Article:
The other day our cruise ship lawyers reported on how cruise industry stocks are doing severely underpar from their previous and usual highs pre-Costa Concordia crash and Carnival Triumph cruise ship fire. Carnival reported lower projected earnings for the first quarter, but we had yet to hear from Royal Caribbean Cruises Ltd. on how their revenues will be affected.
Although a recent Harris Poll has shown the nation’s trust in Carnival Cruise has dropped significantly in the months following the Triumph fire debacle that left thousands of people stranded in the ocean amidst unsanitary conditions, but this cruise ship accident also caused other major cruise lines to feel the effects. While not as much as Carnival, the Triumph fire and Carnival’s subsequent seemingly apathetic reaction to passenger plights was enough to lower the opinions of other major cruise lines as well, including Royal and Norwegian.
Now that Royal’s recent fire aboard the Grandeur of the Seas has traveled media outlets across the nation, the line knew it wouldn’t be long before it too would suffer financially. According to the company, the cruise ship fire will cost the line roughly 10 cents per share for the year, leaving the stock at $2.46 per share for the remainder of the year.
The cruise fire occurred while the Grandeur was en route to CoCo Cay in the Bahamas. Yet, unlike the Carnival Triumphs’ fire, the vessel did not lose any power and the fire was taken care of in just two hours. Also unlike the way Carnival authorities handled the situation, Royal immediately changed the itinerary of the vessel and stopped in Freeport to assess the damage. For passengers whose rooms were affected by the fire, hotel overnight stay was provided at no cost.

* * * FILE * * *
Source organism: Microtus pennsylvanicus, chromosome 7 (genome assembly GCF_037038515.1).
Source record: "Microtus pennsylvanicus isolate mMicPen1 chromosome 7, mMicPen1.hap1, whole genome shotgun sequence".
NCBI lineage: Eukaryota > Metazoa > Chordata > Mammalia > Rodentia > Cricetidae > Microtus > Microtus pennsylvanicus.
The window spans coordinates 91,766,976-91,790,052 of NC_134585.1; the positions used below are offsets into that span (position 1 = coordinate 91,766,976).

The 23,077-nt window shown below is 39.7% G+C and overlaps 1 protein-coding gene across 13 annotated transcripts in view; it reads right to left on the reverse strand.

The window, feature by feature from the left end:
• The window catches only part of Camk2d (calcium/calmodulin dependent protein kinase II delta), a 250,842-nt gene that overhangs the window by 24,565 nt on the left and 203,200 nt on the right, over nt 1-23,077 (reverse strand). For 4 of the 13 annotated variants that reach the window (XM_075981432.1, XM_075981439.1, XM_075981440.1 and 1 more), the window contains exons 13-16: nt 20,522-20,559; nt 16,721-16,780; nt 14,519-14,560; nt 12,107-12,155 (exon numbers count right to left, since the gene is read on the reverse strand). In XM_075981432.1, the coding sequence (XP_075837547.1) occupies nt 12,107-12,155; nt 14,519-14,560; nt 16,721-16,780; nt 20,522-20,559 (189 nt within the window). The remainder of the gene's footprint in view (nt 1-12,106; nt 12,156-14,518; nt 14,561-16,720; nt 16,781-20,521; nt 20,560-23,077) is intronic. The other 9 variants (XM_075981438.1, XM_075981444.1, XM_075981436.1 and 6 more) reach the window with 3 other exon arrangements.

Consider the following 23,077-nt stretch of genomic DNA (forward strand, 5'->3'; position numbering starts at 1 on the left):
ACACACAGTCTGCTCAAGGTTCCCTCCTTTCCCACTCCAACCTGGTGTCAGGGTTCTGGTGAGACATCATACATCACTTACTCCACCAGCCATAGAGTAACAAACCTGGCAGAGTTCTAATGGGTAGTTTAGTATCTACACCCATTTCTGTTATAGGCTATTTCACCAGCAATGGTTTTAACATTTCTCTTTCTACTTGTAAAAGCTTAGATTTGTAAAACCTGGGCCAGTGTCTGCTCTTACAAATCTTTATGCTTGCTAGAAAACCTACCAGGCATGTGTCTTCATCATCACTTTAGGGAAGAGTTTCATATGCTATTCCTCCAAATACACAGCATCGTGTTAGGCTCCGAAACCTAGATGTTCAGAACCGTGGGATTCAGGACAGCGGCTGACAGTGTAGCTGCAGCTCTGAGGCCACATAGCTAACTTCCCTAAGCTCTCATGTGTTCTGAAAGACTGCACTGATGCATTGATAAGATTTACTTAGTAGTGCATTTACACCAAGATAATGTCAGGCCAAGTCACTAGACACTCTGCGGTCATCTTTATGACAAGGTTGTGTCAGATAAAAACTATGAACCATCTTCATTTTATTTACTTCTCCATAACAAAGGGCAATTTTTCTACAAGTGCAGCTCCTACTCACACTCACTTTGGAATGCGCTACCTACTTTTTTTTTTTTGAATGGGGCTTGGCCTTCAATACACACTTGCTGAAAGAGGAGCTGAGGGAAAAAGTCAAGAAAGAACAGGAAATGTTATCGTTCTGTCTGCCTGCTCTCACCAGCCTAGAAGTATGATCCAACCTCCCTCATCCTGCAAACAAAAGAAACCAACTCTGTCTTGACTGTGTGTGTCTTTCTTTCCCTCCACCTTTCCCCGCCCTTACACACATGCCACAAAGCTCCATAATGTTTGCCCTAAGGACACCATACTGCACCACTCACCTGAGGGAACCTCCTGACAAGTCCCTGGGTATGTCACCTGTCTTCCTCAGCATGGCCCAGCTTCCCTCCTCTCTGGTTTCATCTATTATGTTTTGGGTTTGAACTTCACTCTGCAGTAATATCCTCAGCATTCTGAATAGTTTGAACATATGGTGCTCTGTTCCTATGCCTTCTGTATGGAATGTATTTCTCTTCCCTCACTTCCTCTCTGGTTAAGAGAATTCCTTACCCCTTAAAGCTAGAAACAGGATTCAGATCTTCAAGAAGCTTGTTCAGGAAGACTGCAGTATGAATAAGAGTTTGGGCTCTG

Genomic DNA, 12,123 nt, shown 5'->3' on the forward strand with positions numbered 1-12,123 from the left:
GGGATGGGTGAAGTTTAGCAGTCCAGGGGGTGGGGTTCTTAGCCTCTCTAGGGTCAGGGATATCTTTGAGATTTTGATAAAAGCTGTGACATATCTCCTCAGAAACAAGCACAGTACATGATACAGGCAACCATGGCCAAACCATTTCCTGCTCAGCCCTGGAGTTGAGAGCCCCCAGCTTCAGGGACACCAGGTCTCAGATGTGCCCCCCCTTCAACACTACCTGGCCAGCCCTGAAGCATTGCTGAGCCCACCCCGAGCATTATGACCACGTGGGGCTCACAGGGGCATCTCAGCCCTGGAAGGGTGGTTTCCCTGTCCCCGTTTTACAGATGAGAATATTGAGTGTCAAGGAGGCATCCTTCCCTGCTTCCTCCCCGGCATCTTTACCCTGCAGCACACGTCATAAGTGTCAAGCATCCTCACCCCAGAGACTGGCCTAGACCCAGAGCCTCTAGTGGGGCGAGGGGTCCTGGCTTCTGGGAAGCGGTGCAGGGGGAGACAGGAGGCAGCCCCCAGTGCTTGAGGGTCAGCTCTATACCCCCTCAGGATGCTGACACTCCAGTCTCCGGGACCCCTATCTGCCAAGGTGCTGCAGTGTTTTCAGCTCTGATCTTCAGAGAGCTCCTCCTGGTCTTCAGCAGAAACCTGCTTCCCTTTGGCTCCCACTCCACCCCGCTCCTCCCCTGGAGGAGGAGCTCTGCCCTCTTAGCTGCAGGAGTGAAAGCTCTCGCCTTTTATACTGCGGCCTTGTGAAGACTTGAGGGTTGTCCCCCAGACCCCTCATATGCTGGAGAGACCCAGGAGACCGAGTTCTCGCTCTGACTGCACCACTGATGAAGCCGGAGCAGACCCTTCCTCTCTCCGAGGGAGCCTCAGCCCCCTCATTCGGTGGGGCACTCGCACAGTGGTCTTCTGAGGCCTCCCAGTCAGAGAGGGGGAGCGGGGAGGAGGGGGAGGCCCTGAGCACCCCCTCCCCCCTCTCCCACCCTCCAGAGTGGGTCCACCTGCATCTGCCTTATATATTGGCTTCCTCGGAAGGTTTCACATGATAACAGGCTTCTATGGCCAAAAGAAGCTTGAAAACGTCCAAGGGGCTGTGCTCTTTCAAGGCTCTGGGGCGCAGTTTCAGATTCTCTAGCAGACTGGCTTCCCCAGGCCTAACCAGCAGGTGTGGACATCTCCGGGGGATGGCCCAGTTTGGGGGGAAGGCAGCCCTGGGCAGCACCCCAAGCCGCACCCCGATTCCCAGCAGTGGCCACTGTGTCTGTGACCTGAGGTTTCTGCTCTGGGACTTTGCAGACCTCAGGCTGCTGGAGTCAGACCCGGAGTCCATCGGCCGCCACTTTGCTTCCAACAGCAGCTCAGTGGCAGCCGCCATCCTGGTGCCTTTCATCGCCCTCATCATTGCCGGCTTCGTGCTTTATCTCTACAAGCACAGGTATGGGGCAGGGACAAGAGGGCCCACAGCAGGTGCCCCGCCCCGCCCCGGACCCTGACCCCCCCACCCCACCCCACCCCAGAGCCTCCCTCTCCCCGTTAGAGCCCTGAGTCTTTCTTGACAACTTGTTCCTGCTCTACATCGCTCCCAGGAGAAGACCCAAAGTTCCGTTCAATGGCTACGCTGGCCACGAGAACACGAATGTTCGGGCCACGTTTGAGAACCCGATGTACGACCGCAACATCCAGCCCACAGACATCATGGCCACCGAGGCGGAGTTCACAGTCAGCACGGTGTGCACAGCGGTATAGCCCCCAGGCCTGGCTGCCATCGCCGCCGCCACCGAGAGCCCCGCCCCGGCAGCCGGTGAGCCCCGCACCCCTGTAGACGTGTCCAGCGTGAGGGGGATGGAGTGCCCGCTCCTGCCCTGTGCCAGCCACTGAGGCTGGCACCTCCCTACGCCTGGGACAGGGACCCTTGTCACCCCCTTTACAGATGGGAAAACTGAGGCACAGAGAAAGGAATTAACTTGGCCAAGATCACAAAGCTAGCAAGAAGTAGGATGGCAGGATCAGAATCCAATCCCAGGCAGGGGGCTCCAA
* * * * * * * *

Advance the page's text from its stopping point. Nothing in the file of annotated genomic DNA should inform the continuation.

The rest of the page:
The next day, the Grandeur’s 2,200 passengers were flown home, offered full refunds AND given future cruise credit. But while many cruise ship accidents occur over negligence and wrongdoing and cruise lines work to cover them up and cut their losses, Royal acted admirably and did its best to compensate passengers for their lost time.
Once the total damage was assesed, Royal decided to cancel the remaining vacations on the vessel until July 12. Had Carnival cancelled the previous itinerary before the fire, when mechanical problems were discovered, perhaps the abhorrent conditions passengers were subjected to in the Gulf of Mexico would have never occurred.
Royal Caribbean stock shares have now fallen roughly 61 cents to $35.10 at the end of May. But seeing as how the cruise industry is resilient, the line – and others – will likely bounce back stronger than before hopefully with new safety equipment to prevent these types of accidents from taking place at all.